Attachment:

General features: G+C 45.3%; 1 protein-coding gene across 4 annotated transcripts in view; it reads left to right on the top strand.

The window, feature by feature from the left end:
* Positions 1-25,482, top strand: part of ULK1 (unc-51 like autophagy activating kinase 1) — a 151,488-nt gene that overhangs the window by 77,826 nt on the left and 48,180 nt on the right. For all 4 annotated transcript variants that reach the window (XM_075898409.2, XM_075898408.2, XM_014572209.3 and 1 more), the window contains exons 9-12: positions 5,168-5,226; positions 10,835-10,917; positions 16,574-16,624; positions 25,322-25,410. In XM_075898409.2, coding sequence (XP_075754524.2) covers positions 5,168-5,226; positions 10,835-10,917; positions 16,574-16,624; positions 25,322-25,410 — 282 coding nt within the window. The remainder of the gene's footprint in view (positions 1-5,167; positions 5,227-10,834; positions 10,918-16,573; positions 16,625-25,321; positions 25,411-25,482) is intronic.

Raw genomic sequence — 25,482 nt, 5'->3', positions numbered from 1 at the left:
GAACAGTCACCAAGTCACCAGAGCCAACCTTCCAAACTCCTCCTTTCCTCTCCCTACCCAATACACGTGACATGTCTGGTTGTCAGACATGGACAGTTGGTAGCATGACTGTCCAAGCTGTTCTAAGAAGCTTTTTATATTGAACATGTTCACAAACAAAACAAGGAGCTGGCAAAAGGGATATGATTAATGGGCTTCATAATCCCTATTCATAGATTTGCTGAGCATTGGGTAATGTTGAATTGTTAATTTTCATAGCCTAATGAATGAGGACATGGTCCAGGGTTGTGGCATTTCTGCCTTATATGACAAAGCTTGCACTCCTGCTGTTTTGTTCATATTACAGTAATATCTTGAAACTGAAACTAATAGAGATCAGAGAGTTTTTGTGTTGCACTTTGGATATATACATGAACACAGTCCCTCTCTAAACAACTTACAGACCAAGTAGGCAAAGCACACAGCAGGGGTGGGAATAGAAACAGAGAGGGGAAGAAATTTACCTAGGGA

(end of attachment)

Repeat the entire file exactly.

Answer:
General features: G+C 45.3%; 1 protein-coding gene across 4 annotated transcripts in view; it reads left to right on the top strand.

The window, feature by feature from the left end:
* Positions 1-25,482, top strand: part of ULK1 (unc-51 like autophagy activating kinase 1) — a 151,488-nt gene that overhangs the window by 77,826 nt on the left and 48,180 nt on the right. For all 4 annotated transcript variants that reach the window (XM_075898409.2, XM_075898408.2, XM_014572209.3 and 1 more), the window contains exons 9-12: positions 5,168-5,226; positions 10,835-10,917; positions 16,574-16,624; positions 25,322-25,410. In XM_075898409.2, coding sequence (XP_075754524.2) covers positions 5,168-5,226; positions 10,835-10,917; positions 16,574-16,624; positions 25,322-25,410 — 282 coding nt within the window. The remainder of the gene's footprint in view (positions 1-5,167; positions 5,227-10,834; positions 10,918-16,573; positions 16,625-25,321; positions 25,411-25,482) is intronic.

Raw genomic sequence — 25,482 nt, 5'->3', positions numbered from 1 at the left:
GAACAGTCACCAAGTCACCAGAGCCAACCTTCCAAACTCCTCCTTTCCTCTCCCTACCCAATACACGTGACATGTCTGGTTGTCAGACATGGACAGTTGGTAGCATGACTGTCCAAGCTGTTCTAAGAAGCTTTTTATATTGAACATGTTCACAAACAAAACAAGGAGCTGGCAAAAGGGATATGATTAATGGGCTTCATAATCCCTATTCATAGATTTGCTGAGCATTGGGTAATGTTGAATTGTTAATTTTCATAGCCTAATGAATGAGGACATGGTCCAGGGTTGTGGCATTTCTGCCTTATATGACAAAGCTTGCACTCCTGCTGTTTTGTTCATATTACAGTAATATCTTGAAACTGAAACTAATAGAGATCAGAGAGTTTTTGTGTTGCACTTTGGATATATACATGAACACAGTCCCTCTCTAAACAACTTACAGACCAAGTAGGCAAAGCACACAGCAGGGGTGGGAATAGAAACAGAGAGGGGAAGAAATTTACCTAGGGA